Press Release: IMF Executive Board Completes Fifth Review of Guyana's PRGF Arrangement

February 1, 2006

Press Release No. 06/20

The Executive Board of the International Monetary Fund (IMF) has completed the fifth review of Guyana's economic performance under its SDR 54.55 million (about US$78.7 million) Poverty Reduction and Growth Facility (PRGF) arrangement (see Press Release No. 02/42). Completion of the review makes a disbursement in an amount equivalent to SDR 9.27 million (about US$13.4 million) immediately available to Guyana. The Executive Board also approved Guyana's request for waivers of non-observance of three performance criteria.

Following the Executive Board's discussion of Guyana, Mr. Takatoshi Kato, Deputy Managing Director and Acting Chair, said:

"Guyana has continued to make progress under the PRGF arrangement. The exchange rate remained stable, the external current account position was better than anticipated, and the structural reform agenda moved ahead. However, economic activity declined sharply in 2005, owing largely to adverse shocks, and inflation was higher, reflecting the pass-through of world oil prices.

"The 2005 macroeconomic program was on track, seen in particular in a solid fiscal performance. Strong revenues and delayed spending for the Skeldon sugar modernization project more than offset an increase in current and other capital spending and a shortfall in grant disbursements.

"However, there have been slight delays in completing the tax exemption study and the five-year rolling Public Sector Investment Program (PSIP), and in adopting implementing regulations for the VAT and the excise tax. Progress has now been made in all these areas.

"A key focus of the 2006 program is fiscal retrenchment. This will require maintaining the revenue effort, keeping a tight rein on current and capital spending, and improving the balance sheets of the public enterprises. It will be critical for the authorities to resist pressures for additional spending—especially related to the Cricket World Cup—and to monitor fiscal developments closely.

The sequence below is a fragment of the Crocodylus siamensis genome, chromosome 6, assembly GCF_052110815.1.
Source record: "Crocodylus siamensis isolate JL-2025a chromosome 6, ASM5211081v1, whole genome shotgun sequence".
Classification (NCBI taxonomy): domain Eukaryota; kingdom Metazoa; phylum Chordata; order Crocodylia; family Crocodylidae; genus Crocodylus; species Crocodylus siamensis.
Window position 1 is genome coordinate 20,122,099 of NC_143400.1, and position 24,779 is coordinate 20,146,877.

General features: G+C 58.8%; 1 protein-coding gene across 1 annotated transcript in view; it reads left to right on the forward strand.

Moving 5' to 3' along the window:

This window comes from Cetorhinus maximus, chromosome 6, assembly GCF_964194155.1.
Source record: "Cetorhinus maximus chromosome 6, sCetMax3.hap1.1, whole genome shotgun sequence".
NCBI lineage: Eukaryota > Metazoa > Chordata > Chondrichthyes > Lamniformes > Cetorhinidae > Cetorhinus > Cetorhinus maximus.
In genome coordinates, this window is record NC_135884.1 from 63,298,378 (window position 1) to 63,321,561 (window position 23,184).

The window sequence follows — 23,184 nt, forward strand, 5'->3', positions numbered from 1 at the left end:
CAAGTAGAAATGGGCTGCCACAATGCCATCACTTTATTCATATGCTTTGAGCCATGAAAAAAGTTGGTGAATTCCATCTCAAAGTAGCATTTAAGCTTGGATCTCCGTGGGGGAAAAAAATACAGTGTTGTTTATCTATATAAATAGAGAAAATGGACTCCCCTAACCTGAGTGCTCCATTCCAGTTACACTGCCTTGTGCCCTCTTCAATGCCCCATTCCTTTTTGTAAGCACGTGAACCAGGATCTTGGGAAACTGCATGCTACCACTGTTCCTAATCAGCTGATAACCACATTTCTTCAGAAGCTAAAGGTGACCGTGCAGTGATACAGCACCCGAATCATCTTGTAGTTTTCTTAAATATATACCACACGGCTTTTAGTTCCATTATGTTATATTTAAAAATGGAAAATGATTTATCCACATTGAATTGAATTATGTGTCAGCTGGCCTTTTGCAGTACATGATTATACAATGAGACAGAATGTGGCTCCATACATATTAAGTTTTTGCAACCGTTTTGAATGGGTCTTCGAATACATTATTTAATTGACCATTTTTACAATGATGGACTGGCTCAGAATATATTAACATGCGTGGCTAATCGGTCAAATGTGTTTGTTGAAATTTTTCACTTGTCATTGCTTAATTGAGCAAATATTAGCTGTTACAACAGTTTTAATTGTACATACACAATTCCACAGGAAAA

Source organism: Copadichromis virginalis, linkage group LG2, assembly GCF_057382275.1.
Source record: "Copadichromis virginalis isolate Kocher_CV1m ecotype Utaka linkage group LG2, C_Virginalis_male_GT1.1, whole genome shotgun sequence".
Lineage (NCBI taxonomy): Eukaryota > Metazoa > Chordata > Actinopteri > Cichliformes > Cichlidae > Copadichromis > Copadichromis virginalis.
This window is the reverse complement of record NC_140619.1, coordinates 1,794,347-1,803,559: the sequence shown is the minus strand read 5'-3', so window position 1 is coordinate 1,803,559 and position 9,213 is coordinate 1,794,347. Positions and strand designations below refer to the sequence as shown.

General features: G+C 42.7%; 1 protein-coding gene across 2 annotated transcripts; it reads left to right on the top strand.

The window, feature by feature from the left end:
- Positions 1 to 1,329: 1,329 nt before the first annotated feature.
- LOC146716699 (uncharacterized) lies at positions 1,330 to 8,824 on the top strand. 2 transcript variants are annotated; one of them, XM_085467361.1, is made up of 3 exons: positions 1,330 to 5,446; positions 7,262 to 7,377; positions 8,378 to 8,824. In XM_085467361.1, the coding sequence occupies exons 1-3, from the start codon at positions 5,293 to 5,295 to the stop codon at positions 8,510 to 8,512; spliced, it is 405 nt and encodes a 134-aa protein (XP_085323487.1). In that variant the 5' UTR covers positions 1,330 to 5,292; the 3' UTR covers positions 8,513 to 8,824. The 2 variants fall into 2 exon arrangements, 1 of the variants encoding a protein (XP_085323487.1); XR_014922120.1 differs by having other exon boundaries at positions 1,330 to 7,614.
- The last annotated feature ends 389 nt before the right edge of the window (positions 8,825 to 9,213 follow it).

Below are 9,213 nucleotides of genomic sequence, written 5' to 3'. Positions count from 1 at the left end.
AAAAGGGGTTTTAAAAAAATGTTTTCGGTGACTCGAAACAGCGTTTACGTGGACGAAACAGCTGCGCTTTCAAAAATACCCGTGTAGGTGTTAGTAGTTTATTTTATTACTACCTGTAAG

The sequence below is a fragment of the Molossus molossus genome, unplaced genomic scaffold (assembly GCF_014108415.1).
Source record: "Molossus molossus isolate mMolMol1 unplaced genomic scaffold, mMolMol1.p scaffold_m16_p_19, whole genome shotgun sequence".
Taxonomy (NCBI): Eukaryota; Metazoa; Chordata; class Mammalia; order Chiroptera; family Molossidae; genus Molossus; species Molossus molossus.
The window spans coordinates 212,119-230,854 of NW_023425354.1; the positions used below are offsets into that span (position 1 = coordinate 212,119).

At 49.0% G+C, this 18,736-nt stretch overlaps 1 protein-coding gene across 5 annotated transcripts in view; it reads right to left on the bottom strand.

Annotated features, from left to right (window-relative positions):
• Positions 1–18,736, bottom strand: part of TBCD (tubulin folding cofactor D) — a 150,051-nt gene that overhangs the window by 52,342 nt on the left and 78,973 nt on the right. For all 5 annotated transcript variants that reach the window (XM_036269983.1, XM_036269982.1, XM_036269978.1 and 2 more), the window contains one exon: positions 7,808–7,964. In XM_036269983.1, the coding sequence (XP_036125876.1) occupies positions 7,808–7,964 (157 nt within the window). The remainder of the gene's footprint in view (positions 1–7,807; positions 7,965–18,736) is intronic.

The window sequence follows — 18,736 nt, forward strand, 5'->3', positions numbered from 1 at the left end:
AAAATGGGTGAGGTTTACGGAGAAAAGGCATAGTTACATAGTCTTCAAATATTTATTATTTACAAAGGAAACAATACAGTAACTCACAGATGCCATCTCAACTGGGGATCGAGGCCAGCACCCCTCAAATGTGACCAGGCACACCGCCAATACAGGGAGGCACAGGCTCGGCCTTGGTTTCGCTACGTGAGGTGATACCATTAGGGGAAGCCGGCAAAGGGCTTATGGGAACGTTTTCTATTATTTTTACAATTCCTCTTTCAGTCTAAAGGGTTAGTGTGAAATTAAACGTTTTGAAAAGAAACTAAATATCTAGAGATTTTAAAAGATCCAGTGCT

"Monetary and exchange rate policies will continue to be geared to meeting the program's inflation objectives and maintaining competitiveness. The recent increase in inflation underscores the importance of careful adherence to the program's monetary targets. The authorities are encouraged to develop an action plan to strengthen the financial sector, on the basis of the FSAP recommendations.

"The 2006 program maintains the momentum of structural reforms. Preparatory work for the introduction of the VAT will be intensified to ensure its smooth implementation after the elections. Wide-ranging reforms planned in other key areas will lay the basis for private sector-led growth.

"Sustained fiscal adjustment and a restructuring of the sugar sector will be critical to cope with pressures on the balance of payments coming from high world oil prices and the reform of EU sugar import policies. While Guyana's debt indicators have improved—reflecting a better revenue and growth outlook, as well as the delivery of debt relief under the Multilateral Debt Relief Initiative (MDRI)—prudent fiscal policies will be needed to maintain debt sustainability into the future, and to enable the resources set free under the MDRI to be used effectively in support of poverty reduction," Mr. Kato said.


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